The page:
Two-thirds of management buy-out (MBO) companies, say they consider the pension scheme aspect of the firms they buy-out is unimportant or not even mentioned in the purchase negotiations.

The research conducted by Professor Martin Collins of City University Business School on behalf of manager of manager investment group SEI, reveals that even when the topic of the pension scheme does arise, the main talking point is the transfer process of funds and rights rather than the future management of the scheme.

Professor Collins surveyed 78 recent MBO companies with turnovers of up to £500m, with the objective of determining the role of the pension scheme in the MBO deal and the involvement and interest of company management in the managing of the scheme.
The results were compared to those of a general survey of large companies, in which 50% had pension funds valued at over £100m.

Three quarters of the responding senior MBO executives seem to resent giving up their time to manage the pension fund, with 78% noting that they would like ‘to have confidence that the pension fund is running smoothly with minimum attention from me’.

As a result MBO companies are much more likely to outsource pension scheme administration (90% compared to 40% of general large companies).
Several advantages of outsourcing are offered by the MBO groups, with 95% agreeing that it gives access to specialist expertise and 80% saying it allows them to gain from investments made by the provider and that it frees them up to concentrate on the running of the business.

Patrick Disney, head of institutional business development at SEI Investments in London, says the research is pertinent in the light of recent bear market conditions: “A lack of analysis is fine in bull market conditions, but when there is a bear market what happens to a company when it discovers that it has to stump up for the liabilities of a pension scheme?”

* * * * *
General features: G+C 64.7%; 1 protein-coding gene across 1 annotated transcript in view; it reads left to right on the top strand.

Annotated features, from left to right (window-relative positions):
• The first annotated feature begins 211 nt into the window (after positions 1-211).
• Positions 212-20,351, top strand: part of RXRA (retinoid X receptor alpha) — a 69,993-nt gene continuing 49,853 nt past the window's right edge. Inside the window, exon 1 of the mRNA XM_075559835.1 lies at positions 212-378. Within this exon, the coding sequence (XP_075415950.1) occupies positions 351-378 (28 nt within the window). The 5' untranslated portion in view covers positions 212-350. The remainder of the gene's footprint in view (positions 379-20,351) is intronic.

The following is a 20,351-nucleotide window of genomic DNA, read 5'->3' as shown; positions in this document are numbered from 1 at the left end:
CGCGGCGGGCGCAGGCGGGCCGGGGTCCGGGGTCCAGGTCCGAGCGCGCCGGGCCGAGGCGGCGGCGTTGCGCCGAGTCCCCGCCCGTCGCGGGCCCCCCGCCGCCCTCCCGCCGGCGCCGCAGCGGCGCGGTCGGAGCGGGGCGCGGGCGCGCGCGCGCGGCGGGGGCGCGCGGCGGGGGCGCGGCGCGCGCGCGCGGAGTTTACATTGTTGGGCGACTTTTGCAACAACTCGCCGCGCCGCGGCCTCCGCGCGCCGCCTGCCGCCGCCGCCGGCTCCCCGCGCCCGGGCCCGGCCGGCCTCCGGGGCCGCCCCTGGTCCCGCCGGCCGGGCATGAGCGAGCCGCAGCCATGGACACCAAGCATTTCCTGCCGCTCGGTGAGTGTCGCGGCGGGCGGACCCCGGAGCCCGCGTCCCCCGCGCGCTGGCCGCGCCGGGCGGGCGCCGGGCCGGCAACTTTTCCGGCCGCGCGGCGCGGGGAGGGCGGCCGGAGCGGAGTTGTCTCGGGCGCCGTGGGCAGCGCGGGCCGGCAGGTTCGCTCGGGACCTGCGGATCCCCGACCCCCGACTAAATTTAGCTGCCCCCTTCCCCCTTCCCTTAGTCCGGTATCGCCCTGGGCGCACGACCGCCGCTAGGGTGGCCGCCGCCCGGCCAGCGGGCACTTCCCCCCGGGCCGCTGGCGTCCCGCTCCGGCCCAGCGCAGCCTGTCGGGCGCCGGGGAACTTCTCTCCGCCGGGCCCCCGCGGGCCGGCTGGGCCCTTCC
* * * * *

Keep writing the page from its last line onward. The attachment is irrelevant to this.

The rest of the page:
Disney says SEI’s recent mandate win from the £18m (e29m) pension fund of Meconic – a specialist manufacturer of pharmaceutical ingredients and chemicals, came about through the company wishing to outsource this aspect of its operations to “free it up” for the running of its core business.

Most MBO companies said they used advisors in the running of the schemes, but the majority were critical of the work done, with 55% describing consultants as reactive rather than proactive and 49% agreeing that investment issues were only addressed when something had gone wrong.

The research also reveals that MBOs appear to be less concerned about changing the pension arrangements of buy-out companies, or responding to legislative pressure.
76% said they had made no changes as a result of the 1995 pensions act and only 20% were planning to do so.
Four fifths of MBO companies were also planning no changes in anticipation of Fred 20, or its accounting alternative.